2. Unconditional Progress Release – used to cancel any rights to bring a lien on the project for all work performed or materials supplied through the specified period of time. This Release is normally used when you have been paid in full and the Owner needs to maintain proof that no lien will be forthcoming from those with Lien Rights.
  3. Conditional Final Release – used to relinquish all Lien Rights on the project in exchange for Final Payment. (May not apply to Retainage Conditions of your contract). This Release is only valid if you receive the Final Payment. (Caution: If you are paid the amount referenced in the Conditional Final Release and after you are paid you are asked to perform additional work on the same project. You will not have any Lien Rights unless you serve a NEW Preliminary Notice)
  4. Unconditional Final Release – used to prove that you have no additional Lien Rights on the project. Normally this Release is signed after you have been paid in full. If you sign this release prior to being paid in full, you will not be able to secure any unpaid accounts receivable with a lien.

A Release of Lien is an instrument that must be prepared, recorded, and served in order to remove a Lien which has been placed on the title of Real Property. This is only required if you have a recorded lien and you need to have the lien removed.

The answer to this question differs from State to State. However, the Preliminary Notice is designed to inform the Owner and those with a need to know of your participation in the construction project. The notice is effective the day it is served and stays in effect until one of the following occurs:

  • The Project is completed and a certain number of days (usually 90 days) elapse.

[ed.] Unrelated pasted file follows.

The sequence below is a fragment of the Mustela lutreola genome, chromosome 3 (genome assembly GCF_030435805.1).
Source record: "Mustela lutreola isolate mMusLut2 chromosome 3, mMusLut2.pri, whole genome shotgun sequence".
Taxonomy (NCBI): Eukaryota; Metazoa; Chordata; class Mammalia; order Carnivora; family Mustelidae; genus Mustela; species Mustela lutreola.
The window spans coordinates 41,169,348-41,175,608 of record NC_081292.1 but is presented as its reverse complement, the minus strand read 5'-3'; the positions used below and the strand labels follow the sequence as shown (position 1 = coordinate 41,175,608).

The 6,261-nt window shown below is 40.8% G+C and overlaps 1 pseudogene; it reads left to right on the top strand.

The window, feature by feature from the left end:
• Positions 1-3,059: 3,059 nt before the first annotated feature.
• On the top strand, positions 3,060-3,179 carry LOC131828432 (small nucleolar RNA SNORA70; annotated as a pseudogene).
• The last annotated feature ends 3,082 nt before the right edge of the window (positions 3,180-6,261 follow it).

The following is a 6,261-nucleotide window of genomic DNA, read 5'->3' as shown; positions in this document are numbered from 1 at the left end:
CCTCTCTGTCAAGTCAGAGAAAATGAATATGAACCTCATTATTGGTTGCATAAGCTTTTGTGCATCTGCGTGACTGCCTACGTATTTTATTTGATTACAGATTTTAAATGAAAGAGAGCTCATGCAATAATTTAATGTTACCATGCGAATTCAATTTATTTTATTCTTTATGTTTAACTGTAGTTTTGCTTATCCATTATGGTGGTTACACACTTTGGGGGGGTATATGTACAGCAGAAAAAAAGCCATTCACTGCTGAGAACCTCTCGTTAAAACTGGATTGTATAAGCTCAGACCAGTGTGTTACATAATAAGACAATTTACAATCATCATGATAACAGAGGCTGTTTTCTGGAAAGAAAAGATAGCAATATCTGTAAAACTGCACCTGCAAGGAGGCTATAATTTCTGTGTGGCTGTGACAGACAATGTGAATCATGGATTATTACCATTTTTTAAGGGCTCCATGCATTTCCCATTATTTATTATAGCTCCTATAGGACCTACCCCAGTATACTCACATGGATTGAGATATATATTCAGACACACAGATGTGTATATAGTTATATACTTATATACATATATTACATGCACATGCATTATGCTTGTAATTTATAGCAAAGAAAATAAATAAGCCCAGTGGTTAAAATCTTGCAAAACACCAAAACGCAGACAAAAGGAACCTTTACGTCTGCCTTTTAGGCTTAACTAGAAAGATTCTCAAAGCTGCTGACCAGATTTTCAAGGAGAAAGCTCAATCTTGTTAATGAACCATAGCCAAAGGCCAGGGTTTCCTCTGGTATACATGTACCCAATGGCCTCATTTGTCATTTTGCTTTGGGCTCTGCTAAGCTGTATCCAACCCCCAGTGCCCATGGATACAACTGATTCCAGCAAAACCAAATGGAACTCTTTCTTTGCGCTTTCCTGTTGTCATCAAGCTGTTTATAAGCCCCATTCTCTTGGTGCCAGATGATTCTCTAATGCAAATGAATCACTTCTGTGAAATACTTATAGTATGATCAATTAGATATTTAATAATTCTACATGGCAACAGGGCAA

• A Notice of Completion is RECORDED and a certain number of days (usually 30 days) elapse.
  • The date you specify when you sign and submit an Unconditional Final Release or Waiver

Some States offer the real property Owner or their Agent an opportunity to expedite any potential Mechanic’s Lien to be filed against their property. To accomplish this a Notice of Completion may be recorded and those with valid lien rights are formally notified that their time to file a lien is reduced to 30 days instead of the usual 90 days. Should those with lien rights fail to have a lien recorded within 30 days of when the Notice of Completion was filed, they may be unable to pursue a lien as a means of securing their unpaid accounts receivable on the project.

Some States allow Property Owners not directly involved with an improvement to their property, to protect their property from being named in a Mechanics Lien brought by a third party who is owed money for the improvements to the Real Property as ordered by the Tenant. The Notice of Non Responsibility must be recorded and Posted on the Project at the beginning of the improvement. This notice advises those with potential Lien Rights that the Owner is Not Responsible for any improvements and that should a Lien become a tool to collect any owed balances for the improvement, the lien should be filed against the Tenants Leasehold interest in the Real Property.

The Notice of Non Responsibility is only a potential defense against a lien and is subject to many conditions. Please consult with your attorney to learn more about how this notice may or may not impact you on your ongoing projects.

In most states, the preliminary notice, mechanics lien or bond claim notice, stop notice or other actions required prior to filing a lawsuit, may be served, recorded or filed by the individual claimant, their agent, or another service. In other words, it is not required for the Preliminary Notice or Mechanics Lien to be prepared by an Attorney. 

An attorney will be needed when and if the furtherance of the collections process requires that a lawsuit be filed using a lien or bond claim as a basis. The process does, however, require a thorough understanding of the respective State Statute, time requirements, formats acceptable by the local recording office, and strict compliance with the acceptable methods of service.

If you were required to serve a preliminary notice and have in fact effectively done so, and you also filed a Mechanics Lien and served a Notice of Lien Claim, and you are still within the time allowed by State Statute to proceed to enforce your lien, then you may submit these documents to your attorney to orchestrate the process of perfecting the lien and opening a foreclosure suit.